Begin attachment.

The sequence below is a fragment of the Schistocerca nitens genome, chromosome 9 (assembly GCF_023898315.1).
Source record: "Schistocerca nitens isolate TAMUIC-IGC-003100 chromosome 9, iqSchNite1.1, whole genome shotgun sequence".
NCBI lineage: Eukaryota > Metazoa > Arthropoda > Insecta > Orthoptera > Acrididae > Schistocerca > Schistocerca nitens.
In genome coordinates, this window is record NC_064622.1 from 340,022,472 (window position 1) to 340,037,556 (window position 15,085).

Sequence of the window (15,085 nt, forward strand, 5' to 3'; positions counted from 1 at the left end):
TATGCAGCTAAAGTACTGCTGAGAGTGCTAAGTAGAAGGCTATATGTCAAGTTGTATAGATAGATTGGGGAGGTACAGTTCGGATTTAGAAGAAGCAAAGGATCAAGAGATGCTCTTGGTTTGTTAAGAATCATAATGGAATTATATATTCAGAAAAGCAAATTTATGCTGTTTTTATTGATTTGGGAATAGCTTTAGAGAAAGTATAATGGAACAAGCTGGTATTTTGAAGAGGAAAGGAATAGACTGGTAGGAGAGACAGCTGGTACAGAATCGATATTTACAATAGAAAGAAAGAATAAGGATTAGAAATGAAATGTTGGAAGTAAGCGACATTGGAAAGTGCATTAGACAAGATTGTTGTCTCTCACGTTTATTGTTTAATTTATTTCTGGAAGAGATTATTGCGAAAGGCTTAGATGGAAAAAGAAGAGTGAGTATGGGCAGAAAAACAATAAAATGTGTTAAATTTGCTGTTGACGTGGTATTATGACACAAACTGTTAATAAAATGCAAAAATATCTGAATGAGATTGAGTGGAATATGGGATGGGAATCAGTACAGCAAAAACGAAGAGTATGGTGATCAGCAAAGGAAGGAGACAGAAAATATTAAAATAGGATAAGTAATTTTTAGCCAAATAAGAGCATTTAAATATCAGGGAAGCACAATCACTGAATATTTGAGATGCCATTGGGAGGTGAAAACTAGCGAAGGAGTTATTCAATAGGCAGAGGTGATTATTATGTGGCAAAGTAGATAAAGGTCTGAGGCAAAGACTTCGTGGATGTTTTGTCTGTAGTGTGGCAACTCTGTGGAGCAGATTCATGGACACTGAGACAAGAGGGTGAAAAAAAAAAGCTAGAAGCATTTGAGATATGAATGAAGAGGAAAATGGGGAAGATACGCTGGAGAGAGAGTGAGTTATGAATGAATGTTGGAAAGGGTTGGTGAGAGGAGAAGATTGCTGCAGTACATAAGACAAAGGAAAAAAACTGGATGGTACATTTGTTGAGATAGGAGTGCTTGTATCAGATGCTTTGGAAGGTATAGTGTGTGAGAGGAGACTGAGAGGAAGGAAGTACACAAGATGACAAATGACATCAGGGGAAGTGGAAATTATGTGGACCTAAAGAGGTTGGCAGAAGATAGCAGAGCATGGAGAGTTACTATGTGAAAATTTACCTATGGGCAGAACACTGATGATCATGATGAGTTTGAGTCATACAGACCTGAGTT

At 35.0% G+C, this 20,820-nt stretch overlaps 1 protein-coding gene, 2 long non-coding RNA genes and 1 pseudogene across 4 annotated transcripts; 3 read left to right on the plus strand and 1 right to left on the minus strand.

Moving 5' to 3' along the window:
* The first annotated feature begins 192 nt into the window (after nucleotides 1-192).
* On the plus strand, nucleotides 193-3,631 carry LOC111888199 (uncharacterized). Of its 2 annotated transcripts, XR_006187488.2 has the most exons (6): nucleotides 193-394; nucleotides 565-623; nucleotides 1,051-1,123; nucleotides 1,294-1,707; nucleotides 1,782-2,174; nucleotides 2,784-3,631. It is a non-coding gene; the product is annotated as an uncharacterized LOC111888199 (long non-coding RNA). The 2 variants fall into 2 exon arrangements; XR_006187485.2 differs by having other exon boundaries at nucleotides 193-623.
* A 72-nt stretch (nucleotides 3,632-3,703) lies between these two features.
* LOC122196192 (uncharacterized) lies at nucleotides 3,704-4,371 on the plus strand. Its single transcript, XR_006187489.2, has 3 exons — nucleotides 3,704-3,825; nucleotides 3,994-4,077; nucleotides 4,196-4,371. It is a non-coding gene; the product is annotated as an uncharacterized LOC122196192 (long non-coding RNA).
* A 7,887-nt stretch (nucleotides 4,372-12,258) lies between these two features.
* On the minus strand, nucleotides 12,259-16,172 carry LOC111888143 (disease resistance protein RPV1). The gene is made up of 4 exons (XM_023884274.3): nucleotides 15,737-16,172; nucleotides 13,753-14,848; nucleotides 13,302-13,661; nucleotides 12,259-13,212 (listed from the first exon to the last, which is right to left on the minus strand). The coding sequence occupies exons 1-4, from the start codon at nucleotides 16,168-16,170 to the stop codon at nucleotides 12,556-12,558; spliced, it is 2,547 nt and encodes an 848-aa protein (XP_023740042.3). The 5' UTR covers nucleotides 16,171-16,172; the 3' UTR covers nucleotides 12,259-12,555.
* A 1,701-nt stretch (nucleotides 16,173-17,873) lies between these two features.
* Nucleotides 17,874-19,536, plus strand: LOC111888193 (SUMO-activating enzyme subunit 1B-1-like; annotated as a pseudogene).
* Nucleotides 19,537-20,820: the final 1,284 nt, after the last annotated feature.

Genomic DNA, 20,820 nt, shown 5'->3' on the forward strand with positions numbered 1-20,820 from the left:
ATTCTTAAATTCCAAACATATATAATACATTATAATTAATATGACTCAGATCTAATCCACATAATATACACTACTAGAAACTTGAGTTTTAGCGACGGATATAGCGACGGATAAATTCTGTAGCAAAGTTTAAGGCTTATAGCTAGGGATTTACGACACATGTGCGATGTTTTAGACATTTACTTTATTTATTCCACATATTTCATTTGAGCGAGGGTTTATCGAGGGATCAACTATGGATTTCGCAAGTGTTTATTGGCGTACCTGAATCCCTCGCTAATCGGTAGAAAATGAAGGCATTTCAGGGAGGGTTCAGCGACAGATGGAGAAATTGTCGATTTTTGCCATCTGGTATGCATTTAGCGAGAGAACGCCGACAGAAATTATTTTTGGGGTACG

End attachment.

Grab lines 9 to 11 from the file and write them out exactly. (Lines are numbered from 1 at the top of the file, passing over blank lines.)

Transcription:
* The first annotated feature begins 192 nt into the window (after nucleotides 1-192).
* On the plus strand, nucleotides 193-3,631 carry LOC111888199 (uncharacterized). Of its 2 annotated transcripts, XR_006187488.2 has the most exons (6): nucleotides 193-394; nucleotides 565-623; nucleotides 1,051-1,123; nucleotides 1,294-1,707; nucleotides 1,782-2,174; nucleotides 2,784-3,631. It is a non-coding gene; the product is annotated as an uncharacterized LOC111888199 (long non-coding RNA). The 2 variants fall into 2 exon arrangements; XR_006187485.2 differs by having other exon boundaries at nucleotides 193-623.
* A 72-nt stretch (nucleotides 3,632-3,703) lies between these two features.